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Kinston Free Press - McCrory Visits Kinston

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Kinston Free Press - McCrory Visits Kinston

Republican gubernatorial candidate cites differences between himself and Purdue

If there's one thing North Carolina Republican gubernatorial candidate Pat McCrory wants to establish, it's this: The days of inaccessibility to state government will be gone if he wins November's election.

McCrory sat down with Free Press editors during an exclusive interview in Kinston Thursday afternoon. The seven-term Charlotte mayor said that wherever he goes in the state, he is finding out that citizens are tired of not having their voices heard by state government.

"No matter where I go in the state, they don't feel like they're getting the attention, especially from the executive branch of the government," McCrory said. "They all feel like they've been left out and there's been total inaccessibility in state government.

They feel like the current leadership that runs the state - which is basically five or six people - is invisible, inaccessible and does business in secret. No one is pleased with that type of customer service from our elected officials."

There are some hot-button issues facing McCrory and his Democratic opponent, current Lt. Gov. Beverly Perdue, in 2008. One of the key issues McCrory says he differs from Perdue is drilling along North Carolina's shores for natural gas and oil.

While Perdue has clearly stated several times that she's adamantly against it, McCrory is an advocate for off-shore drilling in North Carolina.

"(Off-shore drilling) will help rebuild the North Carolina economy," McCrory said. "This is something that is not environmentally dangerous, it's environmentally sound.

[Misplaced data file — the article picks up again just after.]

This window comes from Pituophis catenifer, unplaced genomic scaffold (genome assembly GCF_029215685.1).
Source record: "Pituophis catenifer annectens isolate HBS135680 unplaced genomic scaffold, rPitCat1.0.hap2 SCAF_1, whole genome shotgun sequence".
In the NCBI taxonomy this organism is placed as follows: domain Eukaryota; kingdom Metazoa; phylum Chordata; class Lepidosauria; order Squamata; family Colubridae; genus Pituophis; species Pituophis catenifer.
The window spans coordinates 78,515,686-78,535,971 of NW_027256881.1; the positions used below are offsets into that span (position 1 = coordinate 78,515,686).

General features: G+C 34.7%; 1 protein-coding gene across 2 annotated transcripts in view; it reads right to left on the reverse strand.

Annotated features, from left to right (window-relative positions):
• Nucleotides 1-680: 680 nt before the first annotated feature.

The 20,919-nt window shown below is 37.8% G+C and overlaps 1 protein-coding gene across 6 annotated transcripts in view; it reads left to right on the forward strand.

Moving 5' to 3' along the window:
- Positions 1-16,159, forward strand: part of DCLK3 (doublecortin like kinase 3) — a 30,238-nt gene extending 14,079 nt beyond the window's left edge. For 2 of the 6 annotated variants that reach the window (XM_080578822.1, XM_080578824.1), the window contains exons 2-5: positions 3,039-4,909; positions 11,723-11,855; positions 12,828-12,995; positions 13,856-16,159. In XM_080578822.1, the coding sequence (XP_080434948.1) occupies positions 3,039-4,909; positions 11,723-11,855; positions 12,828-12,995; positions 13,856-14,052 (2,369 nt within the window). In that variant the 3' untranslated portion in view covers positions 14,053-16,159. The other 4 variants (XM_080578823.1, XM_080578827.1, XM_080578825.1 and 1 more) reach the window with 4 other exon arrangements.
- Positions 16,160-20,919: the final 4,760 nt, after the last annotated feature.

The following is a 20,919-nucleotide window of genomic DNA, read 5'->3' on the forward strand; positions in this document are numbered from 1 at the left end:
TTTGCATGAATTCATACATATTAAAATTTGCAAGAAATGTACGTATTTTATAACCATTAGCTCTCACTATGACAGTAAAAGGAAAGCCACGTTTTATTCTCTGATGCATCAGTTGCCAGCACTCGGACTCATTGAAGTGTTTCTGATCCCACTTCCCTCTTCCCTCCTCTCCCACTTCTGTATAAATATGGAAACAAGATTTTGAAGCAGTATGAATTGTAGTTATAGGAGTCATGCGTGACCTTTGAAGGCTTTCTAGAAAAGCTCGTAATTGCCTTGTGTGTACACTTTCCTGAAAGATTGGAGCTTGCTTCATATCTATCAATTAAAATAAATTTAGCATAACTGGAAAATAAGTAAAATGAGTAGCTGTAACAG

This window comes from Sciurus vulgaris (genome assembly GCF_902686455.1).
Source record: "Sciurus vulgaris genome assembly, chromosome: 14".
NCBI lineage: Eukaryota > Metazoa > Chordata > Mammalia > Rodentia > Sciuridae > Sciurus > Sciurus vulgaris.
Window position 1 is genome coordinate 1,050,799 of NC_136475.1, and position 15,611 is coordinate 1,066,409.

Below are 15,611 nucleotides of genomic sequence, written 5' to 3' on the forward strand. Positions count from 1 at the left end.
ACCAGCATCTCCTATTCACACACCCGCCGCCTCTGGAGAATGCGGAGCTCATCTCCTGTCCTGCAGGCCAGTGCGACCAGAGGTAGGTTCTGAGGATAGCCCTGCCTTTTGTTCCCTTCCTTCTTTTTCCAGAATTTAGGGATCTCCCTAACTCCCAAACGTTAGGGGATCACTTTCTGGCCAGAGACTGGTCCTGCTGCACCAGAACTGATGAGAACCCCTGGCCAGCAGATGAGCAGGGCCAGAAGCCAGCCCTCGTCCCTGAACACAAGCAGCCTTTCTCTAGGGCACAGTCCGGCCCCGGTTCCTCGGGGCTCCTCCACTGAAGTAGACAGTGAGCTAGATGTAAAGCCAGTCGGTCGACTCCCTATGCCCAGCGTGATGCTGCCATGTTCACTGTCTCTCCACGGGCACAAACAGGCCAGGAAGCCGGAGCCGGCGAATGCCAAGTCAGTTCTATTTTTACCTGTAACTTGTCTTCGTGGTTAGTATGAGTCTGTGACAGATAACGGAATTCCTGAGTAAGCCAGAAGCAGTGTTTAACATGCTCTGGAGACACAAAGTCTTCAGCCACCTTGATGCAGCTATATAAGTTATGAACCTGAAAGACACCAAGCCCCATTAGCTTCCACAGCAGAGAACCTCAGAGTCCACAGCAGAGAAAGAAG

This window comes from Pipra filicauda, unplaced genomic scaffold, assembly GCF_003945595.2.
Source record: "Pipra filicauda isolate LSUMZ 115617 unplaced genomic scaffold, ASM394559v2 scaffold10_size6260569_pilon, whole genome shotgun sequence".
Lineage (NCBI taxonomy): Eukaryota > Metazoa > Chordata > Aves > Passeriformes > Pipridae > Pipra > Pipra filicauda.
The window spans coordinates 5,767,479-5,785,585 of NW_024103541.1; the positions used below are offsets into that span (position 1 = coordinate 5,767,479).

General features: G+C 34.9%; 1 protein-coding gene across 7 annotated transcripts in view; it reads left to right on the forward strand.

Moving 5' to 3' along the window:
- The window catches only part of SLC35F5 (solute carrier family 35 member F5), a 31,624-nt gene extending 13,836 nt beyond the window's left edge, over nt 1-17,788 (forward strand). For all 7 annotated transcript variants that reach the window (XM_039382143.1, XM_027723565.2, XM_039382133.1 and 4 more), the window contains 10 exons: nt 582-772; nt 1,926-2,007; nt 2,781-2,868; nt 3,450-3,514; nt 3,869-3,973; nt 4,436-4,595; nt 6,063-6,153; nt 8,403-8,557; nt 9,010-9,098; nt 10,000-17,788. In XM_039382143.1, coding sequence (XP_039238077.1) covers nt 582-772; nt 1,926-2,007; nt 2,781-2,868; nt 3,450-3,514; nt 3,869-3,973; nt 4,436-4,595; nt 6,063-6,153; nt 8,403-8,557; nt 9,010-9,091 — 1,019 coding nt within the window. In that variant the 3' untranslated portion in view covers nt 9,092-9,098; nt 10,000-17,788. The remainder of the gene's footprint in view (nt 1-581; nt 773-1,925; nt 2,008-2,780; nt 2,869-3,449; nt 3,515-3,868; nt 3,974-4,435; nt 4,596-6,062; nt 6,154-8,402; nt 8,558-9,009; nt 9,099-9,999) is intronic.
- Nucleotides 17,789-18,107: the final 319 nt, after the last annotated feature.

"Natural gas could be piped in under the shores inland to cities including Kinston. Cities like Kinston could be part of the energy solution and would create new, higher-paying jobs."

Although he believes in off-shore drilling, McCrory said his record as an environmentalist was strong.

"As the mayor of Charlotte, I implemented mass transit, green buildings and tree plantings," McCrory said. "I'm a true environmentalist and my actions show it. But at the same time, you don't say no to nuclear power, clean coal or off-shore exploration."

Crime is also a central issue in the campaign, he said.

"If people don't feel safe, it doesn't matter because you won't be able to recruit jobs to come," McCrory said. "As governor, I want to help recruit industry into Kinston. But when you have bars on your windows, you know (industry) is going to see that and say, ‘Wait a minute, is it safe or not?'

"The first goal is to make the place safe. The next goal is to give opportunity for education and to teach people skills where they can get good jobs."

McCrory, 51, said that in his previous seven mayoral campaigns in Charlotte that he had never denied a challenger a debate.

He said he's keeping the same philosophy in the gubernatorial race.

"She's announced that ‘McCrory and Perdue have accepted five debates;' well, I didn't know that. I've accepted every debate," McCrory said. "What she didn't tell you is that she turned down every statewide TV debate. She's been very selective with specific interest groups and which audiences that I can share the stage, that I'm privileged to share the stage with.

"I've had seven mayor's elections and whoever challenged me, I accepted every single debate. That's what an incumbent should do and what a challenger should do."

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